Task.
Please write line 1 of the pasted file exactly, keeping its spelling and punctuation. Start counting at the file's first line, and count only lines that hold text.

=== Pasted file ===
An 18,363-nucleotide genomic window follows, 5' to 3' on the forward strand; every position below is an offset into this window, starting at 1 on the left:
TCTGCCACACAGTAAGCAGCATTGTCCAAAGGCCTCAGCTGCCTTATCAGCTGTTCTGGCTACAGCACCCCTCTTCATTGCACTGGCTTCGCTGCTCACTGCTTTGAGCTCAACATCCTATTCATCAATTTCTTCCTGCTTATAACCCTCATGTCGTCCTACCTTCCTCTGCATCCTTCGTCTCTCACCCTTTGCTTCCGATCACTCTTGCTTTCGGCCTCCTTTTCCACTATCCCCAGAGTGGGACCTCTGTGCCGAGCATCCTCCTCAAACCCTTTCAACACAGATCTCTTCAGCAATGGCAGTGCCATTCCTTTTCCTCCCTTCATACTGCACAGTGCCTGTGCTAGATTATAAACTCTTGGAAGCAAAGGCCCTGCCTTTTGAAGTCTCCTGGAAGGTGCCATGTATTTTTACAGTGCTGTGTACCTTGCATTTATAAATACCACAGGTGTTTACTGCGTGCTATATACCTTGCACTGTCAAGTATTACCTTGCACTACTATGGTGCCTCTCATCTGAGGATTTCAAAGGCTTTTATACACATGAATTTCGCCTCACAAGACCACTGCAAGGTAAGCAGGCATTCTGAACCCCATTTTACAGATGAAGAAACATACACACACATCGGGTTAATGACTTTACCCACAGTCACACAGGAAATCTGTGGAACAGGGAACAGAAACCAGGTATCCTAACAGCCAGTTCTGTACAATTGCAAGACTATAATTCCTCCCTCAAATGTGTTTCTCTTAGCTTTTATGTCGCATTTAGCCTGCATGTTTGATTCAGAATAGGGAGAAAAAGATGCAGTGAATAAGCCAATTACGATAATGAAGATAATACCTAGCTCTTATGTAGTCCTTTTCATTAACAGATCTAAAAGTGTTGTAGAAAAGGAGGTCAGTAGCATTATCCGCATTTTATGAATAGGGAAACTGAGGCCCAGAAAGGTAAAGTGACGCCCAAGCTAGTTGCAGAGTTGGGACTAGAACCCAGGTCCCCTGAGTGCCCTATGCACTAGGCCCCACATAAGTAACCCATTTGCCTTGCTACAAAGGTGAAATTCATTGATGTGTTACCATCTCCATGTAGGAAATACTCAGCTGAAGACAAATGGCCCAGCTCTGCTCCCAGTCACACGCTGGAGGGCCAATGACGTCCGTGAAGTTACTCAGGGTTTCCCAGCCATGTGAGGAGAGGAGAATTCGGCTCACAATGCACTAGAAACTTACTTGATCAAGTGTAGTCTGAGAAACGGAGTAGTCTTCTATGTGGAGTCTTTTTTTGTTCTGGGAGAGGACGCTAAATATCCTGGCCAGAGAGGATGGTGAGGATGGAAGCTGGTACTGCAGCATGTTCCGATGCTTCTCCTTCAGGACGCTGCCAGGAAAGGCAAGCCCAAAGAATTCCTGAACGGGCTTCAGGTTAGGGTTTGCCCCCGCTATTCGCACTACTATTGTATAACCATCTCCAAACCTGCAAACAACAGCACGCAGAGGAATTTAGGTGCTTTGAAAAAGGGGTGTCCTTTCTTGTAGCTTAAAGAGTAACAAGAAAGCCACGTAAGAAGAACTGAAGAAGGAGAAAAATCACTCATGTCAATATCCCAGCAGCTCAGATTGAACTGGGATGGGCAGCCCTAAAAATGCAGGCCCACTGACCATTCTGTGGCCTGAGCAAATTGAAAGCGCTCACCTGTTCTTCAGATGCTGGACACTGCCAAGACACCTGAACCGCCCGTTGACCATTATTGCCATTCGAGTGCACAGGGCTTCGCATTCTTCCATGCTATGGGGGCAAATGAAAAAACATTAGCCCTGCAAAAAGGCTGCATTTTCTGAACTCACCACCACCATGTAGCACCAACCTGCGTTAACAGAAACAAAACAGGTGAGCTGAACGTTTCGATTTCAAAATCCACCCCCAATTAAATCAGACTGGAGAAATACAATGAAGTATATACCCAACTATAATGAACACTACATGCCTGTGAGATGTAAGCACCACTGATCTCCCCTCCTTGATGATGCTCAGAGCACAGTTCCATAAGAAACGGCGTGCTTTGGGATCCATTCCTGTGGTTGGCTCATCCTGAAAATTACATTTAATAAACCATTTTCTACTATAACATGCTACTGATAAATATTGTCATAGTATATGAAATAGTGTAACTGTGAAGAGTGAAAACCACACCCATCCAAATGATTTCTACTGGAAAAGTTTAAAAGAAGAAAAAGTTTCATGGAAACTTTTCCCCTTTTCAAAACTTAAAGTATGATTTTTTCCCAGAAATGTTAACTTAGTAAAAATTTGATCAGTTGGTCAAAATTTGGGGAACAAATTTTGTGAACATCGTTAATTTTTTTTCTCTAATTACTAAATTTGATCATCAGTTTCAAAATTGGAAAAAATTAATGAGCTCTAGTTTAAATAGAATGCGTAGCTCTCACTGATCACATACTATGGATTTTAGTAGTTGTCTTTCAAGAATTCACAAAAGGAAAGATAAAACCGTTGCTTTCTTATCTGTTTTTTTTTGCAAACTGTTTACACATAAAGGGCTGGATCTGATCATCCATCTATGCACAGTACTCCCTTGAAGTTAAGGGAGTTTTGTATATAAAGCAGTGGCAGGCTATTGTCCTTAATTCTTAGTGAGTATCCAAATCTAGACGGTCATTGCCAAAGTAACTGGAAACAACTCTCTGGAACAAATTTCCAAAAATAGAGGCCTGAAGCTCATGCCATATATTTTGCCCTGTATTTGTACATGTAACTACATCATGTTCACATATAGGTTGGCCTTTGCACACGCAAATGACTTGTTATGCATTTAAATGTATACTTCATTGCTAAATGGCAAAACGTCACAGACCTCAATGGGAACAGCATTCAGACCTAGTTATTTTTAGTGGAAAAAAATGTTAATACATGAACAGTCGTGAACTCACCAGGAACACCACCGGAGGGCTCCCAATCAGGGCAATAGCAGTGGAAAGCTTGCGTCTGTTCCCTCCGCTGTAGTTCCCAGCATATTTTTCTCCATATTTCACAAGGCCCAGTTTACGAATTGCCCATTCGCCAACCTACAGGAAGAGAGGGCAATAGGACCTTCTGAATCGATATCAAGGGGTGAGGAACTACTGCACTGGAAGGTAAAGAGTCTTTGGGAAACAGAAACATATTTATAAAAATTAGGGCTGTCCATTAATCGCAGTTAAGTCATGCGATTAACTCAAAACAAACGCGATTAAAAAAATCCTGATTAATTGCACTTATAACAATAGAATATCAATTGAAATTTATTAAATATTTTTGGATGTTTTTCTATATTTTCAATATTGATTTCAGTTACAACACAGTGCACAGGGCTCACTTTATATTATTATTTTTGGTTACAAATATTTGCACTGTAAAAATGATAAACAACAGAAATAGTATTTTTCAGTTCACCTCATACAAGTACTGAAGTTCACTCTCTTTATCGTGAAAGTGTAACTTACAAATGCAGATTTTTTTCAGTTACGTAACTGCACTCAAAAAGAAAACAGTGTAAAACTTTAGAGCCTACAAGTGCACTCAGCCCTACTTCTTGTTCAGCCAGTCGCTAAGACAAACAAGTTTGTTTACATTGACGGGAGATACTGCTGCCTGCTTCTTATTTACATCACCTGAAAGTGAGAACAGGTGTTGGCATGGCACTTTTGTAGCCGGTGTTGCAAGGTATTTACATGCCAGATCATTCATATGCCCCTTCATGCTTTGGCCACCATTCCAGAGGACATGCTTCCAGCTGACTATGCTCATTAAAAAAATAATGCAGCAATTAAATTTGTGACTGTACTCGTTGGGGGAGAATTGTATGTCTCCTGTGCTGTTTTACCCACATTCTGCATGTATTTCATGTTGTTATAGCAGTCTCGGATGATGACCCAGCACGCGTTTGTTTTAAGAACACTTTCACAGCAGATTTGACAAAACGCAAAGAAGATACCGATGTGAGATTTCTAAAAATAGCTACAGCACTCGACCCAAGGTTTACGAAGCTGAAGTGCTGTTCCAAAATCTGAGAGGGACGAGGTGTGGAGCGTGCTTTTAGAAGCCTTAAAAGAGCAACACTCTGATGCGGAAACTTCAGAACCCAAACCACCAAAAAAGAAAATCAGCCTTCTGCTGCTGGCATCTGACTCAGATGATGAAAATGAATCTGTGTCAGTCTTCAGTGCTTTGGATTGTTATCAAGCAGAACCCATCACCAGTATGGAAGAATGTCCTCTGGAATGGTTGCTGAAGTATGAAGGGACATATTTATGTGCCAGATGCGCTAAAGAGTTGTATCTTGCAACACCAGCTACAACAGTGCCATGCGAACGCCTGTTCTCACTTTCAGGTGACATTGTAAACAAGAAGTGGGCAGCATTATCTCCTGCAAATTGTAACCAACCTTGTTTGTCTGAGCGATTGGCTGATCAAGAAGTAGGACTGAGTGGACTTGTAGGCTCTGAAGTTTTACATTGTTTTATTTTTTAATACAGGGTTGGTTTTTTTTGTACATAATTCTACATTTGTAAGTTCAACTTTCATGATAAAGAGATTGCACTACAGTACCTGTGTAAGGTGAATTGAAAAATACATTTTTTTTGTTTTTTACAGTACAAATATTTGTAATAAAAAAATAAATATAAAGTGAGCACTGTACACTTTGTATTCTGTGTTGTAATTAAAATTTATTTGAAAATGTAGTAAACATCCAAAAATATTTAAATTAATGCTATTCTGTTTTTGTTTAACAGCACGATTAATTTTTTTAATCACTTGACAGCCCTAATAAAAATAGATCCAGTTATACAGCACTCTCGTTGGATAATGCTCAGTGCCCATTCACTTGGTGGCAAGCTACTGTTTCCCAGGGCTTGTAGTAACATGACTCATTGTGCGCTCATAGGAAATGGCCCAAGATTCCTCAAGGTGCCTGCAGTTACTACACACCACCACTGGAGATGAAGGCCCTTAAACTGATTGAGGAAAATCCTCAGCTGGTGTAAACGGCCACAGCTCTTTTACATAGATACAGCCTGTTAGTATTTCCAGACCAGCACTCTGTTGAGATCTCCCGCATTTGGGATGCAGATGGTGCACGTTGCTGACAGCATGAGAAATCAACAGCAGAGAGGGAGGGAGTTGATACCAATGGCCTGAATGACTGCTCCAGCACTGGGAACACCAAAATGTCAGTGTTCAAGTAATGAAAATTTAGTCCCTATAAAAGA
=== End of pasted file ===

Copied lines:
An 18,363-nucleotide genomic window follows, 5' to 3' on the forward strand; every position below is an offset into this window, starting at 1 on the left: